Practice Transitions, Part 1: Practice Evaluation

Maryam Beyramian, DDS

The process of acquiring a new practice can become overwhelming. In this 4-part series, we will look at different practice transitions, including distressed and traditional sales, associate buy-in and buy-outs, and practice mergers. For this first part, we will discuss the basics of all practice transitions, the numbers and our emotional need.

Regardless of the type of purchase—traditional, distressed, or transitional—the basic elements of the evaluation process will remain consistent, evaluation of the numbers: new patient flow, hygiene recall, production and collection, and accounts receivable. The fifth, and possibly the most important factor to consider, is personal and emotional needs. What kind of patient population do I want to treat? Not necessarily, where do I want to practice, but what demographic am I most interested in treating? The physical location of a practice may not necessarily determine the type of dentistry you will be practicing. The demographic of the population, age, income status, and dental IQ will determine your practice’s tone. Each transition type will meet different emotional wants and needs of the dentist and for this reason not all practice transitions are the right type of transition for every dentist.

Power Educating Principles Used In Cosmetic Dentistry: Ten Steps to Building Your Elective Cosmetic Dentistry Practice

Harvey Silverman, DMD

A good educator is an individual who imparts information and knowledge while using outstanding communication skills. Think back to when you were in college. You probably remember having a professor who had that special gift of sharing information where they not only educated, but inspired. That is the context that I want to address your ability to power educate.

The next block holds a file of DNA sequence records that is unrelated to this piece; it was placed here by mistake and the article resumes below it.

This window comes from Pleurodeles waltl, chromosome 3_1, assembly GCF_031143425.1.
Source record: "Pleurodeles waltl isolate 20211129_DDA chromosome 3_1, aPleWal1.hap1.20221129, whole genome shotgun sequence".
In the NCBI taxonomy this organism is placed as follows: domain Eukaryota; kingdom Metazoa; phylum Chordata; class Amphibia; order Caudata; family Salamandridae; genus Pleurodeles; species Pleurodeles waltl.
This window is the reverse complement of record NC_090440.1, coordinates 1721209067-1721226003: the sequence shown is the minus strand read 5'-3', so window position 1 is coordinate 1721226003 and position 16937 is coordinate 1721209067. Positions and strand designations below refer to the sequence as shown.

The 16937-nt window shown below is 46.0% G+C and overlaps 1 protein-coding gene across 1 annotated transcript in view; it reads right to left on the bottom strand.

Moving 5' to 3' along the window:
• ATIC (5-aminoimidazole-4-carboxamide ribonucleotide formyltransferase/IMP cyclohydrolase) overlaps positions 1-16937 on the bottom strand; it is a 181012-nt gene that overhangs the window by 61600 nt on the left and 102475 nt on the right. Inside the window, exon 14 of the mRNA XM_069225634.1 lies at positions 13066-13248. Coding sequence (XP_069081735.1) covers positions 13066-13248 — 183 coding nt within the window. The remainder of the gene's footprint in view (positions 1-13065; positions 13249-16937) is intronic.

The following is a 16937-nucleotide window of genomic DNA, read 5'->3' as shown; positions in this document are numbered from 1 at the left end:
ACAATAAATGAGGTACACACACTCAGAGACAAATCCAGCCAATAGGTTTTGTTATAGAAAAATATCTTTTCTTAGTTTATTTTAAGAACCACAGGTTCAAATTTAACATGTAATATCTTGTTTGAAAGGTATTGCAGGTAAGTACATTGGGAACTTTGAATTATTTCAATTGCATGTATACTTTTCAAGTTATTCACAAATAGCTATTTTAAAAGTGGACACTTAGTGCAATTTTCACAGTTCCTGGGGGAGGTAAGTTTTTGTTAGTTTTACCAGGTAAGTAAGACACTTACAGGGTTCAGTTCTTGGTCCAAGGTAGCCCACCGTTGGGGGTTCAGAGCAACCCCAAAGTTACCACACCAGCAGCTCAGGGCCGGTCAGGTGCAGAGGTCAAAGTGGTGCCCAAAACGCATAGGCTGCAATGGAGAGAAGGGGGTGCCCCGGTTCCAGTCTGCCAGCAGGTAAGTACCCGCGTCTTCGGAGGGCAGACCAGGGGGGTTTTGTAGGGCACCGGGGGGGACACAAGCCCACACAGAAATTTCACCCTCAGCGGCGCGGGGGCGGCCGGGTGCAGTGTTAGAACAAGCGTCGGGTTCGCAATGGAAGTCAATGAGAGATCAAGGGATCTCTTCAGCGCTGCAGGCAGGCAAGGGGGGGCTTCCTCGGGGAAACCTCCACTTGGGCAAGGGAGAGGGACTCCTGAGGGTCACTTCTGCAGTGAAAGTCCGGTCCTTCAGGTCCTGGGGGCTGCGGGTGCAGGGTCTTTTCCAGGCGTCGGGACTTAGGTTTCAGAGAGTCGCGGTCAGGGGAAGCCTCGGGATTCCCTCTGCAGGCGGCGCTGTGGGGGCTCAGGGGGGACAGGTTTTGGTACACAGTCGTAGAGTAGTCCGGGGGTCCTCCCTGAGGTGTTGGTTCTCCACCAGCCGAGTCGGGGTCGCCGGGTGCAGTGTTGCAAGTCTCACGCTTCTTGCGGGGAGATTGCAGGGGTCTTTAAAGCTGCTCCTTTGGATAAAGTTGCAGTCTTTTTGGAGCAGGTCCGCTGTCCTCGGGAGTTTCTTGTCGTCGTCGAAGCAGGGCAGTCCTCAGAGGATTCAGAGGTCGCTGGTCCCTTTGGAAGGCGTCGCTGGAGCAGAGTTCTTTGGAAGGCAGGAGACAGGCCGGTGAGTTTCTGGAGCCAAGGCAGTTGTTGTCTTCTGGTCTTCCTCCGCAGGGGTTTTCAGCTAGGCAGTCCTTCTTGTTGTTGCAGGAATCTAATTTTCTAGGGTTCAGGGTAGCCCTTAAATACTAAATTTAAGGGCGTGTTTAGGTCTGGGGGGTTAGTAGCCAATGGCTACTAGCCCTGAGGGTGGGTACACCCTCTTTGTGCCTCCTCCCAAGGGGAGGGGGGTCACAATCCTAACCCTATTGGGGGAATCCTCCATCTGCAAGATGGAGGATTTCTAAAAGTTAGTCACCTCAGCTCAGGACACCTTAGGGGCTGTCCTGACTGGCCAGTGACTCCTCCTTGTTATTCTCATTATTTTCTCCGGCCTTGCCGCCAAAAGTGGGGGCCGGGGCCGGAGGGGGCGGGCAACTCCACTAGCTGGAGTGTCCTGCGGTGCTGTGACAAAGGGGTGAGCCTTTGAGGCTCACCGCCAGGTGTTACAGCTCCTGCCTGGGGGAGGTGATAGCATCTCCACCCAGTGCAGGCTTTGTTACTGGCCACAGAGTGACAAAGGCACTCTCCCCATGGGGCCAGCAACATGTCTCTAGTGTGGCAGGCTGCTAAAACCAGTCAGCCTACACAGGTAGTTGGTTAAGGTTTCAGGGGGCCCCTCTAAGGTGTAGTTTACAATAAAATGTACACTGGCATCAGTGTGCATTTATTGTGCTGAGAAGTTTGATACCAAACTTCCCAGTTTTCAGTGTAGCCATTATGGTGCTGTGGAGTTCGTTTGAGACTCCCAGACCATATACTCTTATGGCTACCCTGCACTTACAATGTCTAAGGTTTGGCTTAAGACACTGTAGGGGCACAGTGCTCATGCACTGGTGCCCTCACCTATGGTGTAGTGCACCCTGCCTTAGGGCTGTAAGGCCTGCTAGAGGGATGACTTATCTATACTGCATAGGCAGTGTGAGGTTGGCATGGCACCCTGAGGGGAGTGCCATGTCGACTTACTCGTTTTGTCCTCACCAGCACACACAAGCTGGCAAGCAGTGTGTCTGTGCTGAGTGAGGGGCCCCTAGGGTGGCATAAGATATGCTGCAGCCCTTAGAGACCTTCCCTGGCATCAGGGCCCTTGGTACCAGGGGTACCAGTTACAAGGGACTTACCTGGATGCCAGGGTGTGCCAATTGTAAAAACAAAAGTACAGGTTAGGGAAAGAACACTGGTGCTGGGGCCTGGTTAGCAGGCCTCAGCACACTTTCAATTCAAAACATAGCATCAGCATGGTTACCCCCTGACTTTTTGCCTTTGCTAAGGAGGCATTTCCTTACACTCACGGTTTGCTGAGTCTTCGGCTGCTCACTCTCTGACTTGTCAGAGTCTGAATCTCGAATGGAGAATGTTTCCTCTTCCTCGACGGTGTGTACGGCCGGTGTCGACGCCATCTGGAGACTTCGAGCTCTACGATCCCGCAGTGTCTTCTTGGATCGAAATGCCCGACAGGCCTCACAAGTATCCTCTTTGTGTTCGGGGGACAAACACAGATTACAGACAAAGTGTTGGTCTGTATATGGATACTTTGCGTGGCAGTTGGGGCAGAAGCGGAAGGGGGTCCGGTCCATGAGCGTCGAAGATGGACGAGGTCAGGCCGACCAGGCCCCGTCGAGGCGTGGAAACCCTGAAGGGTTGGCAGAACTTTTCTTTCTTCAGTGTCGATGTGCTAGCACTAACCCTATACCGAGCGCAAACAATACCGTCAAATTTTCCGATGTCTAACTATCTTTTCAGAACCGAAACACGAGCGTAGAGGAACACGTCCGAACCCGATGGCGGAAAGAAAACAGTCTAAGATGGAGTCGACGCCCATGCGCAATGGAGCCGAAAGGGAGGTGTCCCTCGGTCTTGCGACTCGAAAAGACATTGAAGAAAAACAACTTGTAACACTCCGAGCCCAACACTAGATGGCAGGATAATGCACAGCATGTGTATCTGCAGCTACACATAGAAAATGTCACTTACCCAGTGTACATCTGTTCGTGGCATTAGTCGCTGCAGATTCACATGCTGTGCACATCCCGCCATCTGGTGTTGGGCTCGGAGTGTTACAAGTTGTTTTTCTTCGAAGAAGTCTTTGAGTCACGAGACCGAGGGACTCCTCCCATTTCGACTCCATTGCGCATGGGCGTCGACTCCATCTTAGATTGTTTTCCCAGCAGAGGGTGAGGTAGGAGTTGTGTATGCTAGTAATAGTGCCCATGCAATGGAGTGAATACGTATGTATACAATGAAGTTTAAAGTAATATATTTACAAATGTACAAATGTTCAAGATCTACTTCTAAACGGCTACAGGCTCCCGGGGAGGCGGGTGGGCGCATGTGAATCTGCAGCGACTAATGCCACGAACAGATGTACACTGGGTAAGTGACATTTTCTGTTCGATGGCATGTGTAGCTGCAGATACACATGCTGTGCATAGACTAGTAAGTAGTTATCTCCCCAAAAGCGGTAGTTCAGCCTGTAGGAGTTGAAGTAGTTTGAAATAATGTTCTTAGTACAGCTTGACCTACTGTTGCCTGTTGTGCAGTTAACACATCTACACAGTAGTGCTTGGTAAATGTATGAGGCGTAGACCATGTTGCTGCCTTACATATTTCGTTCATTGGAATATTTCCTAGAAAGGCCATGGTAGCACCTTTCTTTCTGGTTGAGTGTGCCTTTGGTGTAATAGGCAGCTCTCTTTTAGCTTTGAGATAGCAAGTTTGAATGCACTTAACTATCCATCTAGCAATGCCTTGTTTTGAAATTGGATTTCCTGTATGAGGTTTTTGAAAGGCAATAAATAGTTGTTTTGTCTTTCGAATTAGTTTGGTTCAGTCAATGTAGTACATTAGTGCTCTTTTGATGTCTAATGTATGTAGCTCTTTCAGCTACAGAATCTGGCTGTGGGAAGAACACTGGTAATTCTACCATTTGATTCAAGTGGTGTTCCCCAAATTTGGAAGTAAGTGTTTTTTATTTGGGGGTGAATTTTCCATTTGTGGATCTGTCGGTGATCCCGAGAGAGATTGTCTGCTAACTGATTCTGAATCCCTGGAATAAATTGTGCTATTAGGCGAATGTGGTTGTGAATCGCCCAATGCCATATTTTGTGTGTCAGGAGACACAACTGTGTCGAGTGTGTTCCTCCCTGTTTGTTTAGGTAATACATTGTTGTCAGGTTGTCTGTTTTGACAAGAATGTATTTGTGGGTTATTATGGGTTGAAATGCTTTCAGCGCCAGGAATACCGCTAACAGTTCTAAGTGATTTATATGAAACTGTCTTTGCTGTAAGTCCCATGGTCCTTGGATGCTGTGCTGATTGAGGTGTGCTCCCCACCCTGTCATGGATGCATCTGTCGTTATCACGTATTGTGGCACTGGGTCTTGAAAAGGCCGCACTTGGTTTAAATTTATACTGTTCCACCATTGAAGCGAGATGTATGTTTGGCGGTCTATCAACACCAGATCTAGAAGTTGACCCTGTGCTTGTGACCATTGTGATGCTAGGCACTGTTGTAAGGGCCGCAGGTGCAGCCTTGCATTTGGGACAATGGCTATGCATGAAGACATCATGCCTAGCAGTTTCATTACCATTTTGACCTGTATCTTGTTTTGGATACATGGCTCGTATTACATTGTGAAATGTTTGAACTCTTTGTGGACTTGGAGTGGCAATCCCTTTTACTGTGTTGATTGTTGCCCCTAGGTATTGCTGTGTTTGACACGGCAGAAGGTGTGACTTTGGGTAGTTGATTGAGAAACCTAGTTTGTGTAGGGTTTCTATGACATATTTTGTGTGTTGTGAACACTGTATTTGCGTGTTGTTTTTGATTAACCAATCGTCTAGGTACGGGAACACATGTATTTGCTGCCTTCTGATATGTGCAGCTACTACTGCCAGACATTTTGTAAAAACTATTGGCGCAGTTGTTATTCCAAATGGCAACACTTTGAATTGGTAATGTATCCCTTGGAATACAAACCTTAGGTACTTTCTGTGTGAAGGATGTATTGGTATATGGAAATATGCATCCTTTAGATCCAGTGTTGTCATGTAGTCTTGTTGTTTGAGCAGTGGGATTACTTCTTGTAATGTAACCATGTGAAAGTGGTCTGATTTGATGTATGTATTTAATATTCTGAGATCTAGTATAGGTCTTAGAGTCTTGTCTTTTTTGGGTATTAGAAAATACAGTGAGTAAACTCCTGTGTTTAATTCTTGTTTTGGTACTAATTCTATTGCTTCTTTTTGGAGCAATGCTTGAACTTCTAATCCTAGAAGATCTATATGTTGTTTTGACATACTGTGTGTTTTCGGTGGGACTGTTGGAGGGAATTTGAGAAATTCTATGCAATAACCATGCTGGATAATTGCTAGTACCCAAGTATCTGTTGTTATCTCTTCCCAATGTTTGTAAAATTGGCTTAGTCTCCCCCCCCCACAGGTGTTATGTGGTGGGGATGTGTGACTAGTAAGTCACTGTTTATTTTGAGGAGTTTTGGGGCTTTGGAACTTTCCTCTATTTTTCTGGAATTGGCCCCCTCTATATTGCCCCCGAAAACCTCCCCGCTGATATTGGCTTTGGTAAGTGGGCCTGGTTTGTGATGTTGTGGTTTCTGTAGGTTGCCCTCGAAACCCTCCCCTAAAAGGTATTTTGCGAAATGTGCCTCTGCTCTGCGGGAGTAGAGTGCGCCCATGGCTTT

When you are ready to take your cosmetic dentistry practice to the next level, follow these simple suggestions and you will be creating more meaning and significance when you educate patients about the benefits associated with cosmetic dentistry.

1. Never assume patients know what you know. Don't take for granted that patients know even the most fundamental techniques used when providing elective cosmetic dentistry services. Some may, most do not. Take an extra minute to make sure your patient is on the same page as you are.

Noninvasive Veneers Solve Smile Problems in One Visit

Harvey Silverman, DMD

In the last edition of Silverman On Smiles: Cosmetic Dentistry SOS,I described the art and science behind effectively co-diagnosing cosmetic dentistry needs. In this article I want you to sharpen your co-diagnostic ability to solve a cosmetic dilemma – in this case it was one that required immediate attention

This patient came into my office and told me that he wanted to improve the appearance of his teeth (see figures 1 and 2). He was excited because he was getting married. He was a very friendly, outgoing individual who wanted to have a nicer smile for the wedding.

Let's take a closer look at his teeth and decide how you could help him solve his problem.

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